Monday, October 22, 2007

Musings: A Chance to be Heard

All the mountains were crystal clear, and the sky was, too, and dense with stars, as I pulled on a sweatshirt before my morning walk to ward off the chill. The darkness didn’t last long, changing first to pink-gold, and then a frosty pink-blue.

My head was swiveling, taking it all in, not wanting to miss a bit of the absolute splendor around me. This is what I cherish about Kauai. This, and her people.

Nani Rogers, who walks the talk with strength and aloha, expressed it well when I ran into her yesterday at the Senate hearing on the Superferry bill.

“I love Kauai people,” she said. “They’re smart, they’re funny, they’re thoughtful and they really care about the island.”

Yup, for the most part, that’s true, and we presented ourselves well before the Senators. Nobody heckled, nobody cussed, nobody booed. We may be kua aina, but we do have good manners.

One big difference between yesterday’s hearing and the raucous session with Gov. Lingle is she came to lay down the law, and the lawmakers said they came to listen. All we’ve wanted is to be heard — not lectured, scolded and told what’s going down, whether we like it or not.

The listening bit may have been shibai on the Senators’ part, but they did sit there attentively, without a break, through nearly six hours of impassioned testimony. Even then, not all 200-plus people who signed up to speak got a chance to say their piece before the Senators had to catch the plane back to Oahu.

By the way, all the media accounts I read underestimated the crowd at about 300 at its peak. As I counted, the King K school cafeteria had 20 tables, each holding about 20 people, so that makes 400, and another 100 or so were gathered outside. (I want to correct this to 10 tables, each holding about 40 people, 20 on each side.)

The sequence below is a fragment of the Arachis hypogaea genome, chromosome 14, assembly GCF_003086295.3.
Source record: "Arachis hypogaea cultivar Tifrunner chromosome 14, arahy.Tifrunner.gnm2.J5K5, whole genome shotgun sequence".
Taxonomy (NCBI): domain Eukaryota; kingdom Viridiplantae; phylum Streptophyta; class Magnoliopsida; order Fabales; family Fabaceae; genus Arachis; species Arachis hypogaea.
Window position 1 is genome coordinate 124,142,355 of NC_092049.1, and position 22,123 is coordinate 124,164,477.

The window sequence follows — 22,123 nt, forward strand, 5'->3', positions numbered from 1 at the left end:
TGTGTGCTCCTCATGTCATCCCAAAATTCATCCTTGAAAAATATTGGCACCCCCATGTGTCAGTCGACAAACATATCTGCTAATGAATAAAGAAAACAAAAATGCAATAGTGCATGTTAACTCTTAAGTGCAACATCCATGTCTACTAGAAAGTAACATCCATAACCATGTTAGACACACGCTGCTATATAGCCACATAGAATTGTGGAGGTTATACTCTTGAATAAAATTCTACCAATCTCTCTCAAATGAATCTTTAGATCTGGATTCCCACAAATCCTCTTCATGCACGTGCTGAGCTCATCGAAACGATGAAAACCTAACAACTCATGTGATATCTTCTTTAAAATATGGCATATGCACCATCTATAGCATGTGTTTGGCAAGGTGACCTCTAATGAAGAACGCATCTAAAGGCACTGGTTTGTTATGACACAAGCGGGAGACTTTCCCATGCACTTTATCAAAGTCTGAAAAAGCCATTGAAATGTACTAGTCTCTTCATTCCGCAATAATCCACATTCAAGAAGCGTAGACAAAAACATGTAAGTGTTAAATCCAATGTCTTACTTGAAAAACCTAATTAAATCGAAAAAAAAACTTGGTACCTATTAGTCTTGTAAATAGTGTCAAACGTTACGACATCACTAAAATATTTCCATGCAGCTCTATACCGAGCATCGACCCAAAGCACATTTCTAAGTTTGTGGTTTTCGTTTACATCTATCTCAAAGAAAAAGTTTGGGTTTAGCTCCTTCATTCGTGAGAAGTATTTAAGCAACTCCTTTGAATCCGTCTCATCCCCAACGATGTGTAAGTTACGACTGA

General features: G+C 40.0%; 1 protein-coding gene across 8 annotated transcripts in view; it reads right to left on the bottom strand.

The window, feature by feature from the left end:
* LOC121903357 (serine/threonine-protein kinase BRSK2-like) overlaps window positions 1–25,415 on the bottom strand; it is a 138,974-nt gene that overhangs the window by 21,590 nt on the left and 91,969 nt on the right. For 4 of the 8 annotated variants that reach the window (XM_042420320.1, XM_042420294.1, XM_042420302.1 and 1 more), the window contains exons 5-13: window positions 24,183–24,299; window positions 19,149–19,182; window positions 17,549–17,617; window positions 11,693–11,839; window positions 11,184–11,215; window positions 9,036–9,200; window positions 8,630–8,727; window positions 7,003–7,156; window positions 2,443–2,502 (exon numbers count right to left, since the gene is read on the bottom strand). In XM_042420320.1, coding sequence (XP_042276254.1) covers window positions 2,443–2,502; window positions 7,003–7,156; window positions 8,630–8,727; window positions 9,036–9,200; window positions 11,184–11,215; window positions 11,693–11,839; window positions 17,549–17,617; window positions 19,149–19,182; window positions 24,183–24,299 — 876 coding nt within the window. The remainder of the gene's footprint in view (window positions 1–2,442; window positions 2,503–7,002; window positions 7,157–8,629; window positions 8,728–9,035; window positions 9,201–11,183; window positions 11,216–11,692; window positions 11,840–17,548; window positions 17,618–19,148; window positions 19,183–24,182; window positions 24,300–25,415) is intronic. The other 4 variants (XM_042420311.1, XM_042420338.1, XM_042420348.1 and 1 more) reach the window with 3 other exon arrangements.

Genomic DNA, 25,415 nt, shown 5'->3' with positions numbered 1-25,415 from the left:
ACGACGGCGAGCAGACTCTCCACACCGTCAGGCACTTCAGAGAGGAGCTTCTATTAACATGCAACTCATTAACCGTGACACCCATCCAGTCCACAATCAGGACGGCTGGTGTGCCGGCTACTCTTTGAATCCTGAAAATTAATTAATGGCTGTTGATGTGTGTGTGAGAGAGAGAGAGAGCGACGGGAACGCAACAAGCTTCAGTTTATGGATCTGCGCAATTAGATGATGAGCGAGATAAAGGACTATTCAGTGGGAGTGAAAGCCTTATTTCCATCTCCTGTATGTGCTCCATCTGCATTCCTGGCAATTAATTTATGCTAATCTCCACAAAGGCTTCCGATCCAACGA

Also, the Advertiser identified those who attended and spoke as “environmentalists,” although I think only a small number would classify themselves as such. It was just plain folks at the meeting — doctors, lawyers, teachers, farmers, students, carpenters, business owners, whatever.

Sen. President Colleen Hanabusa, who arrived a couple hours late and stopped first to talk to the TV cameras, reassured the crowd that the bill was not a “done deal.” She even went so far as to say the draft bill was merely a vehicle to solicit public comment.

And the comments people made were overwhelmingly against the bill, and against Superferry.

Hanabusa made two other noteworthy comments. She said she personally would never ride the Superferry because of seasickness, and that the Legislature, if called into special session by the guv, could meet and then adjourn, without taking any action.

Needless to say, that met with loud applause.

It was also interesting to note the strong applause that greeted those who identified themselves as having been in the water to keep the ferry out of Nawiliwili Harbor. They’ve become folk heroes on Kauai, including young firebrand Andrea Brower, who said her generation wasn’t well represented at the meeting because they’re “fed up with corrupt government.”

She and others vowed that if the ferry returns to Kauai, it will be met with resistance, including people in the water, outside the Coast Guard Security zone. (BTW, we do have a chance to ask for a public hearing on that scary security zone. Visit Larry Geller’s blog and scroll down a bit for details on how to make that request. The deadline is Wed., Oct. 24.)